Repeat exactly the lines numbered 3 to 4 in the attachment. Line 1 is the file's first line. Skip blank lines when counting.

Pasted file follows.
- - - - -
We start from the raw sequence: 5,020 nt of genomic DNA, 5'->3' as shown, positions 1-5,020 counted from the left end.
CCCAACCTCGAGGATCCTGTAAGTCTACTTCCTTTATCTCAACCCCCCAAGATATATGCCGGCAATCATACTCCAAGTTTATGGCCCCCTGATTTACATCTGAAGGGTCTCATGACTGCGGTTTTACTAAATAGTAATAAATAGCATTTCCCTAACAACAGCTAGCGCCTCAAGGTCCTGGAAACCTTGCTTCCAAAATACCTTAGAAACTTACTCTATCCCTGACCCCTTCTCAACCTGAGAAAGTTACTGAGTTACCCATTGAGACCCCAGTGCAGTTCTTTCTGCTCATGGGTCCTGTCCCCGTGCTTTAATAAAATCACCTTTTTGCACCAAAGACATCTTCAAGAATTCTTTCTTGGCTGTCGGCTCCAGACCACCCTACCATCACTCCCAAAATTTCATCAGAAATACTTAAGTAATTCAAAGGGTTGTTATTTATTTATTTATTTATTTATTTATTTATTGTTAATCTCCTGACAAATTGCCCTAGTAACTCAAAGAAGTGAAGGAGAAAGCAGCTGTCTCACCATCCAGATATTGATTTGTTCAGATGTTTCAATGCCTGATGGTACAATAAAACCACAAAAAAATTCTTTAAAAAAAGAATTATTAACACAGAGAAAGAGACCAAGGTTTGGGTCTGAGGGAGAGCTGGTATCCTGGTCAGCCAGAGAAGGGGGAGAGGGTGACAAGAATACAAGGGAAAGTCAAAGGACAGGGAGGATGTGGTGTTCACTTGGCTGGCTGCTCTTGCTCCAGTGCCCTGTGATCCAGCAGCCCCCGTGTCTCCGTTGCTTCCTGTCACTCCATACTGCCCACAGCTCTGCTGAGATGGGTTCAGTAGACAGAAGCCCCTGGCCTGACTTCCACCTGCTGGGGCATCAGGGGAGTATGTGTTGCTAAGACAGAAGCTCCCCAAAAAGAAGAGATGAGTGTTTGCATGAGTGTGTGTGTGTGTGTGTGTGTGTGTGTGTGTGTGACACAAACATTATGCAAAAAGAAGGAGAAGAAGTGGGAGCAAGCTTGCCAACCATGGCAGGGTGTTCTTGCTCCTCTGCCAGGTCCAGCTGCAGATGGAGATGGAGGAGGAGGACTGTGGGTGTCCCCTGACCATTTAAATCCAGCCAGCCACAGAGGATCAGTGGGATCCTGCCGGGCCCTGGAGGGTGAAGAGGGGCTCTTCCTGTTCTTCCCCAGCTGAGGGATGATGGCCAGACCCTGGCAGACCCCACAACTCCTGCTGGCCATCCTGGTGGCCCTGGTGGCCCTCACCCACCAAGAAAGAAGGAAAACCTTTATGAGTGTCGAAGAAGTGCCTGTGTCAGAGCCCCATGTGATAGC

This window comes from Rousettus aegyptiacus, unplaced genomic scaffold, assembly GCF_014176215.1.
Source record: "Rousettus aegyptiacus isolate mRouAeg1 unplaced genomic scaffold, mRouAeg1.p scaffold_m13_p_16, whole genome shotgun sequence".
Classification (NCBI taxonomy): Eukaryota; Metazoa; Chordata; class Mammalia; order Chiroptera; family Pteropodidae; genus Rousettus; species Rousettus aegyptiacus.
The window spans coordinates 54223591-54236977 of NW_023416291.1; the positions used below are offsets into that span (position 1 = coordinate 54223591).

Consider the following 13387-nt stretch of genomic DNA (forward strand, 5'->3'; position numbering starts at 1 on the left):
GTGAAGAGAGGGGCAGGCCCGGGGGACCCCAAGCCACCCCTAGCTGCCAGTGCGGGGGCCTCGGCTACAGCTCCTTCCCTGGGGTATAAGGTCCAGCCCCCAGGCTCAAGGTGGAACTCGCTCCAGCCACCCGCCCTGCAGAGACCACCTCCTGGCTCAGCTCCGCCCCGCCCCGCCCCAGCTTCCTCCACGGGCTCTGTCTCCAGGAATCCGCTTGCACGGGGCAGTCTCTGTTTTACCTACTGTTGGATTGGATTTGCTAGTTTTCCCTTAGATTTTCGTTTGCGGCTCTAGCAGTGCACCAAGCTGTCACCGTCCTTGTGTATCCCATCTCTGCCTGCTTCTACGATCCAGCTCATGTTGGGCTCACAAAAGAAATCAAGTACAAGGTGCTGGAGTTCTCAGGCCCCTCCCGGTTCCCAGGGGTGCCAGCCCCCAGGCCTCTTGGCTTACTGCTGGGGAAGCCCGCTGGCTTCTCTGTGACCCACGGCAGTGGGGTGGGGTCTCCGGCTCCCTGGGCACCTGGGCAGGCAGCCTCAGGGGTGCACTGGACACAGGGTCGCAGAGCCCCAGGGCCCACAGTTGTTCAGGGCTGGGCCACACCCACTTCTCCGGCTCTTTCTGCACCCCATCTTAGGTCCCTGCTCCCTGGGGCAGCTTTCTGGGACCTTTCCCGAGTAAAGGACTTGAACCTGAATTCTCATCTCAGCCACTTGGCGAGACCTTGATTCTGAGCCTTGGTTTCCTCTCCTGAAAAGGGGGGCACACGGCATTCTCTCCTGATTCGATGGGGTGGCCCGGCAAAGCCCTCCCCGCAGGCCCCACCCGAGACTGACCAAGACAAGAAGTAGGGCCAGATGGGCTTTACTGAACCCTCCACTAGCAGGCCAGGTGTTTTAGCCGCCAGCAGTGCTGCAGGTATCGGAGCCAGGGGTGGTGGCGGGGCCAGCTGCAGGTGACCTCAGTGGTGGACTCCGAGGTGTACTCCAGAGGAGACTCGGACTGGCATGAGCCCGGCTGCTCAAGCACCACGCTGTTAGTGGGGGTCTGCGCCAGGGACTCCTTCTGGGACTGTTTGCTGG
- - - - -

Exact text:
This window comes from Rousettus aegyptiacus, unplaced genomic scaffold, assembly GCF_014176215.1.
Source record: "Rousettus aegyptiacus isolate mRouAeg1 unplaced genomic scaffold, mRouAeg1.p scaffold_m13_p_16, whole genome shotgun sequence".